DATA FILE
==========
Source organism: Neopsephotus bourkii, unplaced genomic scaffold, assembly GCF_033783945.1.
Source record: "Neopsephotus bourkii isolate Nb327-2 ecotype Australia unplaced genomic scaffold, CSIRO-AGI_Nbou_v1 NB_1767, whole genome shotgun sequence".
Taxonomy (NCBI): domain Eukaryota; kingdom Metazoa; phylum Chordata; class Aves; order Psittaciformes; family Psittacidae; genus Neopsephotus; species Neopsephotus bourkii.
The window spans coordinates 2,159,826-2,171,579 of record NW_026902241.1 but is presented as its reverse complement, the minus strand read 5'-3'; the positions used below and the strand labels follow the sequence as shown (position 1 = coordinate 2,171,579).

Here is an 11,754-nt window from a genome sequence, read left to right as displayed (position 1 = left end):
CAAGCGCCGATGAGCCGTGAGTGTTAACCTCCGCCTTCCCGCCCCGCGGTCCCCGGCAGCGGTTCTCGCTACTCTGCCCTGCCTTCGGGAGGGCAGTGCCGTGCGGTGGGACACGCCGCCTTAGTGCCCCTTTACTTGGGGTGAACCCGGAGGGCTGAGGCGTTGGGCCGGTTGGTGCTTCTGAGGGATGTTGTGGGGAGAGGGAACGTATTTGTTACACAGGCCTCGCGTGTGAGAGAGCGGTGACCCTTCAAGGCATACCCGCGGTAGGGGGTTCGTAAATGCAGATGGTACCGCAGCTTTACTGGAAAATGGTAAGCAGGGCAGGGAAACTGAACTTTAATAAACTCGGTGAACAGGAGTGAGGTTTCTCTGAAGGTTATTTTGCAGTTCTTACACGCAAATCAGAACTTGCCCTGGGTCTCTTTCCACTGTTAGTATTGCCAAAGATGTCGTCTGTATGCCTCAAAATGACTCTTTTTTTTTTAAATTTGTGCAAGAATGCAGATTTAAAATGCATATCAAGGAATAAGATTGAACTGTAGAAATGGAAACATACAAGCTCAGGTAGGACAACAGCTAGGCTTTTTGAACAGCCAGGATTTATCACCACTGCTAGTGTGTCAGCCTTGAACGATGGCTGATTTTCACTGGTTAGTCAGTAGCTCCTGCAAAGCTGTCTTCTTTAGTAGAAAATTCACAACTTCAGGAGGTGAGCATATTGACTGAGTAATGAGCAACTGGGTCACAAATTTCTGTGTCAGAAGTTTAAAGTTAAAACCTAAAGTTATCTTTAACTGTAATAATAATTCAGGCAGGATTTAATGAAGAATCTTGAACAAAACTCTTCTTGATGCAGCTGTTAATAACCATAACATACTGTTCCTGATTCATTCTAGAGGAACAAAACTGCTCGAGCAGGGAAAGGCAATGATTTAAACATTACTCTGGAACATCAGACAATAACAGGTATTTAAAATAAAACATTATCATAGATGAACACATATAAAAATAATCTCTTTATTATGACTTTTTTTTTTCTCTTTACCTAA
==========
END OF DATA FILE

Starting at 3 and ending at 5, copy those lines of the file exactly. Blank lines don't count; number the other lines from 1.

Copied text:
Taxonomy (NCBI): domain Eukaryota; kingdom Metazoa; phylum Chordata; class Aves; order Psittaciformes; family Psittacidae; genus Neopsephotus; species Neopsephotus bourkii.
The window spans coordinates 2,159,826-2,171,579 of record NW_026902241.1 but is presented as its reverse complement, the minus strand read 5'-3'; the positions used below and the strand labels follow the sequence as shown (position 1 = coordinate 2,171,579).

Here is an 11,754-nt window from a genome sequence, read left to right as displayed (position 1 = left end):